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Jewish Culture Festival

Up to this year, the Festival of Jewish Culture has already taken place seventeen times, five of which were in Recife Antigo.

Jewish Culture Festival

Article available in: PT-BR

Last update: 05/01/2017

By: Semira Adler Vainsencher - N/I

The 1st Festival of Jewish Culture, an initiative by the Israeli Federation of Pernambuco, was held in November 1991 at the Israelite Centre of Pernambuco (CIP) located in the Torre neighbourhood in Recife. The place was decorated, dozens of tables and chairs were arranged, tents were set up, and the party started after 7pm. At the entrance, each family would get a ceramic mug with the CIP emblem to drink draft beer that was distributed free of charge.

The delicious meals were made and donated by the Jewish community in Recife, and the students of the Escola Colégio Israelita de Pernambuco Moysés Chvarts [Moysés Chvarts Israelite College of Pernambuco] – a preschool and fundamental institution that operates from the CIP facilities – presented the folkloric dances. In addition to the delicacies, songs, dances and art exhibitions, the 1st Festival also brought in comedian Berta Loran, who presented a comedic spectacle.

At the end of the party, the sweet pies that remained intact were auctioned off among those present, and whoever made the best offer could take the delicacy home. Quite frequently it was the very person who had donated the dish. The money collected from the sale of tickets and traditional foods was intended for the payment of the Moyses Chvarts Israelite College of Pernambuco teachers’ thirteenth salaries.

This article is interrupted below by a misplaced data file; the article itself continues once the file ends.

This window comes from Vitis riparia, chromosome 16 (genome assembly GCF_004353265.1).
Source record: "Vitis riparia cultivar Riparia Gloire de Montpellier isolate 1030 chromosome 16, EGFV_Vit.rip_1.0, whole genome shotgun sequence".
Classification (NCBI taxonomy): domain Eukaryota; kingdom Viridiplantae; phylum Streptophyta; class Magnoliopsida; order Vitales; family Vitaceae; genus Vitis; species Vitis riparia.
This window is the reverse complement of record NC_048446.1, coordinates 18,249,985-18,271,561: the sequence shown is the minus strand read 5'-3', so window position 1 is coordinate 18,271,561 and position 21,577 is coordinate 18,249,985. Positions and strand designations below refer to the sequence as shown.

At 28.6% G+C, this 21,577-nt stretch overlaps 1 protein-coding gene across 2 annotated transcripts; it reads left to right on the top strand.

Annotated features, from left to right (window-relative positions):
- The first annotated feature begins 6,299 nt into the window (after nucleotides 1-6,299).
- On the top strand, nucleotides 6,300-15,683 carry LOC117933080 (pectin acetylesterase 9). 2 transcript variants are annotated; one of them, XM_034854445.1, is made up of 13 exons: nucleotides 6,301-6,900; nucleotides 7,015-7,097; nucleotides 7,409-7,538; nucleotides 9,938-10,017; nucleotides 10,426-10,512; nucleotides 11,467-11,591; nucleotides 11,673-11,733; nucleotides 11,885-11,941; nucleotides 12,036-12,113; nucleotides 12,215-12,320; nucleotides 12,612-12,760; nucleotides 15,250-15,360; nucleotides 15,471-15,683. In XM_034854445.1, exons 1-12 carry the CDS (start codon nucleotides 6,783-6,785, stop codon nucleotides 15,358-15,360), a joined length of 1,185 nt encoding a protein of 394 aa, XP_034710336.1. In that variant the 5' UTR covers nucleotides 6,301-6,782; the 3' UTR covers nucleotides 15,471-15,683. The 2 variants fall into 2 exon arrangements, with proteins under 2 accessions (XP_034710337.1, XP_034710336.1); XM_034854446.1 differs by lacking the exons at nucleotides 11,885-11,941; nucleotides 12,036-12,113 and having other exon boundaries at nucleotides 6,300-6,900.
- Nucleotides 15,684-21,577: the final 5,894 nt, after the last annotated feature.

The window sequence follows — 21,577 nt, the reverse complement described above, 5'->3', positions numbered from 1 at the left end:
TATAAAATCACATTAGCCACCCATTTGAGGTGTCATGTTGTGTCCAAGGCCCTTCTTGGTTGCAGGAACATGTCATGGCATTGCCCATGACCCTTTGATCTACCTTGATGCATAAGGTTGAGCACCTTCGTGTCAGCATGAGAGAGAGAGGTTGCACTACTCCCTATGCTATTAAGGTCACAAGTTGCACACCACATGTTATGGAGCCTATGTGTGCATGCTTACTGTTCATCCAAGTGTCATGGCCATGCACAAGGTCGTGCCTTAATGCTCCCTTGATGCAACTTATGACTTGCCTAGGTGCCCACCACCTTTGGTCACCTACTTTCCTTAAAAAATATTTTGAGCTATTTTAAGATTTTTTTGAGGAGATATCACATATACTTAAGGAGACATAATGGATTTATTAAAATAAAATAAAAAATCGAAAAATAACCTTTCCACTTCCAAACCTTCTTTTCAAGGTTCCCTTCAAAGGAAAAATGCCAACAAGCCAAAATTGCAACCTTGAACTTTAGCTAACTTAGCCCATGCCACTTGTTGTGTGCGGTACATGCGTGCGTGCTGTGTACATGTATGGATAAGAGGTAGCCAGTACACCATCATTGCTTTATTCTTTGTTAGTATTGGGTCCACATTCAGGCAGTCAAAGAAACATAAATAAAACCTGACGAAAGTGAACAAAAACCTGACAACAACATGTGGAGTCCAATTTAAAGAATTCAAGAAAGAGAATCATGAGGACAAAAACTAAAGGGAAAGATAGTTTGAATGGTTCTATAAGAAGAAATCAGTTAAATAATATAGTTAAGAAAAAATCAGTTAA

The Festival took place in the Centre for over ten years. In November 2003, however, there was a major change: the 13th Festival of the Jewish Culture became a popular mega event, and from then on it began to be included in the Recife City Council’s official calendar.

Instead of the traditional space in the Torre district, the party was transferred to the Praça Artur Oscar – known as ‘Arsenal Square’ – located in Recife Antigo in the Recife neighbourhood, where several tents and a large stage were set up. From there, the Malakoff Tower and, a few metres away, the Kahal Zur Israel Synagogue (or Congregation of the Rock of Israel) – the first synagogue in the Americas – can be appreciated.

It is worth mentioning that this synagogue represents one of the most important milestones of the Jewish presence in Colonial Brazil. Built during the period of the Dutch occupation in Pernambuco in the early 17th century, the synagogue is located in a public street that was formerly called Bockestraet and also Rua dos Judeus [Jewish Street], and was the first official temple of the Jews who inhabited the Americas. Next to the synagogue, there were two Jewish schools: Talmud Torah and Etz Hayim.